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What’s the purpose of the Federal Sustainable Development Strategy?

The 2019 to 2022 Federal Sustainable Development Strategy outlines federal government action to create a sustainable economy, protect the environment and enhance Canadians’ well-being for the next 3 years. Its main intent is to define our environmental sustainability goals and targets and promote coordinated action across government to achieve them. The strategy also aims to make environmental decision making more transparent and accountable to Parliament.

What is the role of other levels of government in implementing the strategy?

While the Federal Sustainable Development Strategy focuses on the federal actions, it acknowledges that the Government of Canada cannot achieve sustainable development alone. Partners such as provinces and territories, Indigenous peoples, businesses, non-governmental organizations and Canadian citizens will all play an essential role in helping meet sustainability objectives in Canada.

What is the difference between the Federal Sustainable Development Strategy and Canada’s 2030 Agenda National Strategy?

Canada is committed to implementing the 2030 Agenda and its 17 Sustainable Development Goals (SDGs) at home and abroad. The Prime Minister has appointed the Minister of Children, Families and Social Development to lead Canada’s implementation of the 2030 Agenda, and the development of a whole-of-society 2030 Agenda national strategy, in collaboration with provinces and territories, Indigenous peoples, municipalities, civil society, the private sector, and other stakeholders.

The 2019 to 2022 FSDS is a key element of Canada’s response to the 2030 Agenda. It sets out what the Government of Canada will do over a 3-year period to support 12 environmentally-focused SDGs. In defining federal environmental sustainability commitments and actions, it will contribute to the broader whole-of-society 2030 Agenda National Strategy, which will aim to accelerate progress on all 17 SDGs and all three dimensions of sustainable development including social, environmental, and economic.

While the FSDS and the National Strategy are different, they will reinforce each other. The FSDS will continue to support Canada’s overall response to the 2030 Agenda from an environmental sustainability perspective, and contribute at the federal level to the broader whole-of-society implementation of the SDGs.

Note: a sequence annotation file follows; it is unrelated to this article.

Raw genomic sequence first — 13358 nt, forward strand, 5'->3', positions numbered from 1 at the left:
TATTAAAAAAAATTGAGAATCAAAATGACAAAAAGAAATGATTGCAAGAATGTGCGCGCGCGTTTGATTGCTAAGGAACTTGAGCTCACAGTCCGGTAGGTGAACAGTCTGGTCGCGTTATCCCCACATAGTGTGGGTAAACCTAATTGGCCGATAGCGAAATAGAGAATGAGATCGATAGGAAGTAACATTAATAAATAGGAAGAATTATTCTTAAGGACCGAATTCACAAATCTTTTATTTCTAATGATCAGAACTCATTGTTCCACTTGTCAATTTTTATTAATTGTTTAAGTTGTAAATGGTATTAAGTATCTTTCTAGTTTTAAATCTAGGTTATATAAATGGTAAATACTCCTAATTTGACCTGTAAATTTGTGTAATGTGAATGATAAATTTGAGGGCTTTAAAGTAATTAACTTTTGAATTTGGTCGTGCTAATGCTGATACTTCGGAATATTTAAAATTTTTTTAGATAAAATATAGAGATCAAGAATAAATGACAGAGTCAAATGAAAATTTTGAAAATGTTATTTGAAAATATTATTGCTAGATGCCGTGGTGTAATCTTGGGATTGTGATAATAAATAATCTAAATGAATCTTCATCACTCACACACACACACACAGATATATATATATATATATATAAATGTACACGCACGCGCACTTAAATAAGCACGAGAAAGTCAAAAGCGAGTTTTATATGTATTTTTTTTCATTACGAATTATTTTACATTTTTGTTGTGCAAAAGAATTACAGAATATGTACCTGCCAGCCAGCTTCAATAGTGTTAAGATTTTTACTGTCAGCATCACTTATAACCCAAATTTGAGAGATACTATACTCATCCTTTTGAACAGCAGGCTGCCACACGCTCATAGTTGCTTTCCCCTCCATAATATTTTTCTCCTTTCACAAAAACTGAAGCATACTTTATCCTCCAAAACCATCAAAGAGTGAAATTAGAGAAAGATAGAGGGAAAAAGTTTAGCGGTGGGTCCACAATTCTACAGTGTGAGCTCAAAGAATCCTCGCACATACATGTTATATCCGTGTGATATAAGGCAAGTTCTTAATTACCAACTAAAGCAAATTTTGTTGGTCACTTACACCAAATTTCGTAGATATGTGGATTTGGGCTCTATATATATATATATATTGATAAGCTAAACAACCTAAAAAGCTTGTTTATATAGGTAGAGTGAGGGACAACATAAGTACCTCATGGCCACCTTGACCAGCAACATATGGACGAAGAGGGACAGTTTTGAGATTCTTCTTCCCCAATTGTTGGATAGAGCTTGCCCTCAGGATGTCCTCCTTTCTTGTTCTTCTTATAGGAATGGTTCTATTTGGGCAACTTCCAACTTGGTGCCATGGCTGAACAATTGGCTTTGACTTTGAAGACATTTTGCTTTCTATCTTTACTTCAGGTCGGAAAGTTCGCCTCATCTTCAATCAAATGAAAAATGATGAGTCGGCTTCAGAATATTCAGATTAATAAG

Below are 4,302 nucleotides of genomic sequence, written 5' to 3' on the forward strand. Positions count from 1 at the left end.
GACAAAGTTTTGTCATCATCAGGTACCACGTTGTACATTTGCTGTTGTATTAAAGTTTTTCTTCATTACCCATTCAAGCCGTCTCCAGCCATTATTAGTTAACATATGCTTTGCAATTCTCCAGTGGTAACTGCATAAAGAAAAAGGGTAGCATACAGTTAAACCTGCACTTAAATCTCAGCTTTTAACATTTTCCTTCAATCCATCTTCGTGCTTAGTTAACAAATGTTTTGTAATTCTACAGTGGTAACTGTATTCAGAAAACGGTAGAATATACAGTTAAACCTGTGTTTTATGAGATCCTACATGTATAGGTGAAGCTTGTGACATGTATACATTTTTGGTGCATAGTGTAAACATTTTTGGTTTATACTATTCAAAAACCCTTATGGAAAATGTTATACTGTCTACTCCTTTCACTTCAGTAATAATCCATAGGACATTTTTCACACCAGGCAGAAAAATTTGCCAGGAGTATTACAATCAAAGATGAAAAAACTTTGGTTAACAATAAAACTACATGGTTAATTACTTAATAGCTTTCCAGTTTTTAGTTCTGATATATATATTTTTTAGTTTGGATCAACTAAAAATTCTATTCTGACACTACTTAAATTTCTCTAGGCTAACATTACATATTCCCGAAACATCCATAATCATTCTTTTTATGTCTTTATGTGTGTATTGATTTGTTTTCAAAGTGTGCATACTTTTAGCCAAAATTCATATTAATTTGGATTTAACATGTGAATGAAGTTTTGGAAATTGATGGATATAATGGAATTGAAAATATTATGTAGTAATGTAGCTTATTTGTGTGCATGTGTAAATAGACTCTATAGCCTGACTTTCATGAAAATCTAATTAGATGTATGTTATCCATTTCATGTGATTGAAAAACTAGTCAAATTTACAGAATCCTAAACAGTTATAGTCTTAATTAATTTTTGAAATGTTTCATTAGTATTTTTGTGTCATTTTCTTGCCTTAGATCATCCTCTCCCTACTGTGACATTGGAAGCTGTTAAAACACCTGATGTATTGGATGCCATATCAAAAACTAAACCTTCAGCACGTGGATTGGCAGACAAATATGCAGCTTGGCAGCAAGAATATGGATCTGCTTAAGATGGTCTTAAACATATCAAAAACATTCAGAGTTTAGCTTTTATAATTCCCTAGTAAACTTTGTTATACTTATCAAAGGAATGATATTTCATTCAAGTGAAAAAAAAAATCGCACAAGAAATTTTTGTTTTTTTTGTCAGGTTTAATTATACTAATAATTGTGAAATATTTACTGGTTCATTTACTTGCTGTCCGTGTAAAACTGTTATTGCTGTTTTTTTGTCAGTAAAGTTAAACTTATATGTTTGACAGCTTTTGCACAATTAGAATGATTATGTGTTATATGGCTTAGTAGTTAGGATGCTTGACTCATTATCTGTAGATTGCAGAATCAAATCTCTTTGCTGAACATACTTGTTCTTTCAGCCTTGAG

What is the objective of the 120-day consultation period for the draft strategy, who must be consulted, and what will you do with the feedback?

The objective of the public consultation process is to support transparency and gather concrete ideas and feedback from stakeholders and the public on what they want to see in the final strategy.

As part of the public consultation that closed on April 2, 2019, the Minister of Environment and Climate Change also provided the draft strategy to:

·  the Commissioner of the Environment and Sustainable Development

·  the Sustainable Development Advisory Council

·  the appropriate committee of each House of Parliament

Canadians submitted more than 300 comments on the draft 2019 to 2022 Federal Sustainable Development Strategy. Environment and Climate Change Canada reviewed and considered all comments in revising the strategy. Comments were also shared with other federal departments and agencies that contribute to the Federal Sustainable Development Strategy.

Our consultation report summarizes what we heard.

Who makes up the Sustainable Development Advisory Council?

The Minister of Environment and Climate Change chairs the Sustainable Development Advisory Council. The council includes 1 representative from each province and territory and 3 from each of the following:
·  Indigenous peoples
·  environmental non-governmental organizations
·  business organizations
·  organizations representative of labour

How is the final 2019 to 2022 strategy different from the consultation draft?

Comments from partners, stakeholders and individual Canadians during public consultations played an important role in shaping our strategy. While the final strategy maintains the 13 aspirational goals set out in the consultation draft, it also reflects important changes that respond to comments from Canadians. These include:

  • stronger targets, including on greenhouse gas emissions and waste from federal operations, adaptation to climate change in federal operations, health of national parks, sustainable agriculture and air quality
  • new targets in areas such as zero-emission vehicle sales and growing Canada’s clean technology exports
  • a revised Sustainable Food chapter that reflect efforts to promote an innovative and competitive agri-food sector and help Canadians make healthy food choices 
  • a broader suite of performance measures and clearer linkages between targets, indicators and action plans